Just a couple of days after I posted a video of the director of the Ayn Rand Institute, that organization sends out this release:
Apple Should Be Free to Charge $15 for eBooks
WASHINGTON–Apple and five top book publishers have been threatened by federal antitrust authorities. According to the Wall Street Journal, they are to be sued for allegedly colluding to fix ebook prices.
According to Ayn Rand Center fellow Don Watkins, “Traditional books may come from trees but they don’t grow on trees–and ebooks and ebook readers such as the iPad definitely don’t grow on trees. These are amazing values created by publishers and by companies such as Apple. They have a right to offer their products for sale at whatever prices they choose. They cannot force us to buy them. If they could, why would they charge only $15? Why not $50? Why not $1,000?
“There is no mystically ordained ‘right’ price for ebooks–the right price is the one voluntarily agreed to between sellers and buyers. Sure, some buyers may complain about ebook prices–but they are also buying an incredible number of ebooks.
“What in the world justifies a bunch of bureaucrats who have created nothing interfering in these voluntary arrangements and declaring that they get to decide what considerations should go into pricing ebooks?”
Read more from Don Watkins at his blog.
I didn’t know what the Institute was on about until I saw this Wall Street Journal piece:
U.S. Warns Apple, Publishers
The Justice Department has warned Apple Inc. and five of the biggest U.S. publishers that it plans to sue them for allegedly colluding to raise the price of electronic books, according to people familiar with the matter.
Several of the parties have held talks to settle the antitrust case and head off a potentially damaging court battle, these people said. If successful, such a settlement could have wide-ranging repercussions for the industry, potentially leading to cheaper e-books for consumers. However, not every publisher is in settlement discussions.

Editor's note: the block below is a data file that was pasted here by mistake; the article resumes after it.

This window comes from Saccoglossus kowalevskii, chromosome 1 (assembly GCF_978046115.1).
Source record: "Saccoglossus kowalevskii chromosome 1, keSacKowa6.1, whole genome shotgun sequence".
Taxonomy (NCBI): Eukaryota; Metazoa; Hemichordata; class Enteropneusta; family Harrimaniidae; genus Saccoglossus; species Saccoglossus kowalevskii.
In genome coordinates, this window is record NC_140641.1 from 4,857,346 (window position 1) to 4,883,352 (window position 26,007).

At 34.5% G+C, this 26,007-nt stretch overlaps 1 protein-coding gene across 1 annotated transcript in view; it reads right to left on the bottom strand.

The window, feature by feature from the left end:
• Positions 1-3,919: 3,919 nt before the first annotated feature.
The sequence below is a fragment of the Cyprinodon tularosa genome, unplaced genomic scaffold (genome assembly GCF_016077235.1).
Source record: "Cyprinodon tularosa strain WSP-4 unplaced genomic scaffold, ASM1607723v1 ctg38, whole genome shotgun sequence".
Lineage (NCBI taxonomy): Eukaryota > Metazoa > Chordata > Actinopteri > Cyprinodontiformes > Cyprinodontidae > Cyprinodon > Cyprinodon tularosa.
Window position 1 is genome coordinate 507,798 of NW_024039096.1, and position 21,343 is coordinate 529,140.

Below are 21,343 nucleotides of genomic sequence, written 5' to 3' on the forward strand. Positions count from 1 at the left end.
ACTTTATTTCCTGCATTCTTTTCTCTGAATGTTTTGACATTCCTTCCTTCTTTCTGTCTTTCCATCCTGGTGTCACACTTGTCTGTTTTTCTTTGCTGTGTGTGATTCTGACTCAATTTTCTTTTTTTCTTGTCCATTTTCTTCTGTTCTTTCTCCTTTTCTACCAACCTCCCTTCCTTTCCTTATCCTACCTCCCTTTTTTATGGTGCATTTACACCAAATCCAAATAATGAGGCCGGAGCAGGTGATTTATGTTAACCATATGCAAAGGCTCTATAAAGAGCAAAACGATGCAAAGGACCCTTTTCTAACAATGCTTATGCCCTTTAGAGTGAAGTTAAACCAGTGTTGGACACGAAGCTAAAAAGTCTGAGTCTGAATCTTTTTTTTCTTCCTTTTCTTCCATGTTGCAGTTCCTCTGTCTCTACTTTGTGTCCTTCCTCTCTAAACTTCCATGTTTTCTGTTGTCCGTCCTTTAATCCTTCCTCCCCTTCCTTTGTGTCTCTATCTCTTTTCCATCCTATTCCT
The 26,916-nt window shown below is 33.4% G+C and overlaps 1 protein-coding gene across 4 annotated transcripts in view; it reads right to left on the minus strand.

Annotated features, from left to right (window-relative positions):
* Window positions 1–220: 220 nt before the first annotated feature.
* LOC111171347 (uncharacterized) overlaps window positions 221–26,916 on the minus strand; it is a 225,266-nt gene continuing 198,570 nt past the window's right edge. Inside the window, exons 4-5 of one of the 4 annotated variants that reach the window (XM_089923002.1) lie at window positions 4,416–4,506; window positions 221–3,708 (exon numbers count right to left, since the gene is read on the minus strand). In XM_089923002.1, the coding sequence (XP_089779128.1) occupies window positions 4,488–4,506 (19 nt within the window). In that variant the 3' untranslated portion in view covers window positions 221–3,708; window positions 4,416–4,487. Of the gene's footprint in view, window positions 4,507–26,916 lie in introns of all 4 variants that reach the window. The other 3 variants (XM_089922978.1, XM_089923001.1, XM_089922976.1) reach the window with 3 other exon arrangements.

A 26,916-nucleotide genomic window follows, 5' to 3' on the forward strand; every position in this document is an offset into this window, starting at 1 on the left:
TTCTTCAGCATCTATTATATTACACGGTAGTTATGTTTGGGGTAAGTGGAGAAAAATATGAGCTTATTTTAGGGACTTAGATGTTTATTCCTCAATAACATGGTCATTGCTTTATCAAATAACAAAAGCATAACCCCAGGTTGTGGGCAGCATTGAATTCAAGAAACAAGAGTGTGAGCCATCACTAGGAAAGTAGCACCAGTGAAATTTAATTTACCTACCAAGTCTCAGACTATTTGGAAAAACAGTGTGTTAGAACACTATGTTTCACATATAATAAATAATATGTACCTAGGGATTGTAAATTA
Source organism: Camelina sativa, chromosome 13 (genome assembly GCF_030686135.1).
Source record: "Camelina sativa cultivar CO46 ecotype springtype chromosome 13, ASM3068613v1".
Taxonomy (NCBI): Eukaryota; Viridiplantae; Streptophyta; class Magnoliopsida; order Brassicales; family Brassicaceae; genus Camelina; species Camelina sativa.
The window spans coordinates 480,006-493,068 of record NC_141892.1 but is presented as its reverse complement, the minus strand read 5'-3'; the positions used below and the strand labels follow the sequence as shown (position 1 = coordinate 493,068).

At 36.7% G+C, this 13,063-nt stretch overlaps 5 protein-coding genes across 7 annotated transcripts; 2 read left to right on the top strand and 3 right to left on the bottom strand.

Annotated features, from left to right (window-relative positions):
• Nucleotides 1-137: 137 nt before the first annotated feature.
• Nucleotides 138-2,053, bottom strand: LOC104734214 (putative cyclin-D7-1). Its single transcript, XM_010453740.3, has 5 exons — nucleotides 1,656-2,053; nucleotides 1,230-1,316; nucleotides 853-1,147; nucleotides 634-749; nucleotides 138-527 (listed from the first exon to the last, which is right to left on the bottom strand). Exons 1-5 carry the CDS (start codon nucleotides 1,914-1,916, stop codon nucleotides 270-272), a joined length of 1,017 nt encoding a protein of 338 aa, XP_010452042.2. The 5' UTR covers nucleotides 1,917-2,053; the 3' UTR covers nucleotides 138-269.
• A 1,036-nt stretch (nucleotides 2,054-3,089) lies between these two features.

The five publishers facing a potential suit areCBS Corp.’s Simon & Schuster Inc.;Lagardere SCA’s Hachette Book Group;Pearson PLC’s Penguin Group (USA); Macmillan, a unit of Verlagsgruppe Georg von Holtzbrinck GmbH; and HarperCollins Publishers Inc., a unit of News Corp. , which also owns The Wall Street Journal….
This is truly a fight in which I do not have a dog. I think. And it should please the Randians that my own attitude has to do with market forces. I can’t conceive of paying $15 for a book when, after the transaction, I don’t actually have a book.
So I can approach this dispassionately, and ask, to what extent is this a monopoly situation? After all, Apple has competitors — such as Amazon, which actually pioneered this business of selling “books” to people electronically. The WSJ story addresses that:
To build its early lead in e-books, Amazon Inc. sold many new best sellers at $9.99 to encourage consumers to buy its Kindle electronic readers. But publishers deeply disliked the strategy, fearing consumers would grow accustomed to inexpensive e-books and limit publishers’ ability to sell pricier titles.
Publishers also worried that retailers such as Barnes & Noble Inc. would be unable to compete with Amazon’s steep discounting, leaving just one big buyer able to dictate prices in the industry. In essence, they feared suffering the same fate as record companies at Apple’s hands, when the computer maker’s iTunes service became the dominant player by selling songs for 99 cents.
Now that sounds more like what I would think the market would bear, if the market were like me. $9.99 sounds closer to what I might conceivably be willing to pay in order to have access to the contents of a book without actually getting a book. But it still seems high.
Yes, I can see advantages to a e-book. You can store more of them in a smaller space. They don’t get musty, which for an allergic guy like me is nothing to sneeze at. And you can search them, to look up stuff you read, and want to quote or otherwise share. That last consideration isn’t that great for me because I have an almost eerie facility for quickly finding something I read in a book, remembering by context. But… once I’ve found it, there’s the problem that if I want to quote it, I have to type it — which is not only time-consuming, but creates the potential for introducing transcription errors. Far better to copy and paste. (At least, I think you can copy and paste from ebooks. Google Books doesn’t allow it. See how I got around that back here, by using screenshots of Google Books.)
But I still want to possess the book. Maybe it’s just pure acquisitiveness, or maybe it’s a survivalist thing — I want something I can read even if someone explodes a thermonuclear device over my community, knocking out all electronics.
In any case, all of us are still sorting out what an ebook is worth to us. Let Apple set the price where it may, and try to compete with Amazon. Then we’ll see what shakes out.